Women Lose Their Battle in “The Taming of the Shrew”

A major focus of critical commentary on The Taming of the Shrew is the related themes of female submission and male domination. There are a lot of controversies raised by Shakespeare play The Taming of the Shrew ranging from the role of spouses to marriage expectations.  There are a number of critical issues on “the battles of the sexes” such as power, sexuality, and gender that come out in the play. The play’s treatment of female behaviour and the treatment of the male conventions as well as other interrelated issues depict women as inferior and always lose out to male. In this case, women submit to the dominance of a sexual partner in relationship. Female submission in the play has been manifested when a woman relinquishes personal control to another. Does a husband stand as a king in relation to his wife? This paper evaluates Katherina who is at first seen as an independent, unmarriageable, cod-tempered, and dominant woman who ends up losing out to men; Baptista and Petruchio.  Focused on the theme of illusion and reality, Petruchio “supposes” the qualities he desires to be in Katherina and gradually assimilates her to the image he wills hence drawing her into enthusiastic acceptance of the role of obedient wife.

When Lucentio arrives to study at the University of Padua from Pisa, he falls in love with Bianca, Katherina’s younger sister. Her father though, does not let anyone woo Bianca before Katherina is married (Brady, Andrews, Gibson, & Wienand 67). Baptista avers that no one approach Katherina as she is bad tempered. When Petruchio arrives in Padua, Hortensio his friend realizes he may have found a husband for Katherina after hearing Petruchio’s intentions of marrying a rich girl. Petruchio sees an opportunity to get rich and conquer Katherina and not a chance to be happily married with her. Petruchio is introduced to Katherina and is also told what kind of a shrew she is.  Hortensio is told by Petruchio that he does not care what kind of a woman Katherine is all he values is that she is wealthy: “I come to wive it wealthily in Padua / If wealthily, then happily in Padua” ( Brady, Andrews, Gibson, & Wienand 72-73)At the party, Petruchio offers himself as a suitor to Katherina. The rich bachelor is rejected by Katherina although he considers himself as a “shrew tamer.” The first instance when a woman loses out to man is when Katherina keeps quiet the moment Petruchio lies to her dad that she could not keep her lips and hands off him when they were alone and she’s interested him and wants to get hitched. She does not object to his sentiments owing to the fact that Petruchio was eager to settle the dowry even before he met her as he tells Baptista, “what dowry shall I have with her to wife” (Brady, Andrews, Gibson, & Wienand 116)   The woman who is seen as bad-tempered and whom her father thinks will never get married agrees to get married to a man who proposed to pay her dowry long before meeting her and. Additionally, she does not decline to be married to a man who out rightly lies in front of her and her dad.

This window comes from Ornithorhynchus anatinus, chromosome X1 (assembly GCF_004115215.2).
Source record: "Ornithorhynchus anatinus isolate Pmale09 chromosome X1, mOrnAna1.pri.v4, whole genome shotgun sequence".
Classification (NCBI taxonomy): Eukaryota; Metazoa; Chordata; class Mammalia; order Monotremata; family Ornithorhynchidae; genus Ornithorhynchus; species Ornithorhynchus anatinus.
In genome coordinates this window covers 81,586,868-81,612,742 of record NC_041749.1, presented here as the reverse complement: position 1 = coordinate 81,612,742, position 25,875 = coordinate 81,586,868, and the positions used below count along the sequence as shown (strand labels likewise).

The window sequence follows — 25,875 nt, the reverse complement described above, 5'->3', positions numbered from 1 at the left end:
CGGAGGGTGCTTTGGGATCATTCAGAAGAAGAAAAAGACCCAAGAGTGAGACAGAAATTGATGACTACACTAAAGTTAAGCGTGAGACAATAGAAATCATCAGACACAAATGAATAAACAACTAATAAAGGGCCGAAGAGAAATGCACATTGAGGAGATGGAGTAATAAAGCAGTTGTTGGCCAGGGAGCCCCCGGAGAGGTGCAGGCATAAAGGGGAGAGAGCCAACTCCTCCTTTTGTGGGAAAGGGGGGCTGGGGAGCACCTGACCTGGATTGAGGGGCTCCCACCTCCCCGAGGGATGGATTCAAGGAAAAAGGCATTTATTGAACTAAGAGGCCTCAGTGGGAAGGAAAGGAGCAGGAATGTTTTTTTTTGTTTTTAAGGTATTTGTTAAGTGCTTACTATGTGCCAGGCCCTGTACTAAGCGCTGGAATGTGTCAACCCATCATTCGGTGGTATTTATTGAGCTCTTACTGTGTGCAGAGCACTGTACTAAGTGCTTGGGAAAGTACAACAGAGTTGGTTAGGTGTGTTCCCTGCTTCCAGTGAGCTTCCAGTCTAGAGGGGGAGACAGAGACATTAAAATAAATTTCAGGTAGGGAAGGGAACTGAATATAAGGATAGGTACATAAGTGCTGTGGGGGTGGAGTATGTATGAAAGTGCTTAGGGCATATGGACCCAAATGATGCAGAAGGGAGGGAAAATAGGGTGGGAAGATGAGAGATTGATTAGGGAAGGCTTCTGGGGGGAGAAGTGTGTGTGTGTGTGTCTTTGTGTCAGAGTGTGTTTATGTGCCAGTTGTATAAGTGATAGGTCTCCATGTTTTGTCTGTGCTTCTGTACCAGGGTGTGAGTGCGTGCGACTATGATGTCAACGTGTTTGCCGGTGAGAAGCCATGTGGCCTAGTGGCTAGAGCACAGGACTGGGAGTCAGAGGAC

The wedding is on a Sunday and Petruchio arrives in wild and unsuitable clothing. He also keeps everyone in suspense by arriving at the wedding late. He causes a big scandal and the pulls her with force before a slice of cake is shared at the reception. She is made miserable the moment they hit the road and arrive at the house of Petruchio. Petruchio manipulates her psychologically, starves her, and deprived of sleep. He acts like an even bigger shrew than Katherina in an attempt to launch a campaign to “tame” her of her evil ways (Brady, Andrews, Gibson, & Wienand 96). Petruchio wants to utterly transform Katherina, rather than lecture or beat her into submission. He continues to mess with Katherina’s head. Katherine does not wear the ready-made clothes by the tailor during Bianca’s wedding. Before the set off for Padua, she is made to wear her wear dirty old rags. Katherina break down and admits to go along with what he wants from her while on the way to Padua. She says fine when Petruchio pretends the sun is moon and an old man is a young virgin boy. Thirdly, Katherine runs out and delivers a long speech on her obedience to her husband during the talking smack at the banquet (Brady, Andrews, Gibson, & Wienand 98). Her speech demonstrates her submission to her husband, Petruchio. Her behaviour reinforces the conventions of female submission and male domination hence losing out. In other words, Katherine draws out the role of obedient wives while Petruchio accentuates male domination.

In conclusion, The Taming of the shrew is a battle of the sexes as played out by Katherina and Petruchio. Petruchio’s actions toward Katherina are indicative of insensitive nature. When Petruchio meets Katherina first, he is not cordial or friendly, but indirect and annoying scheming to tame since both fight for an upper hand in marriage. Eventually, the husband stands out as a king to his wife in a relationship. Petruchio transforms Katherine from a bad-tempered and aggressive into an obedient, honey-tongued trophy wife. In a battle between a man and a woman on who should have an upper hand in the play is a battle of the sexes where the woman loses to a man.

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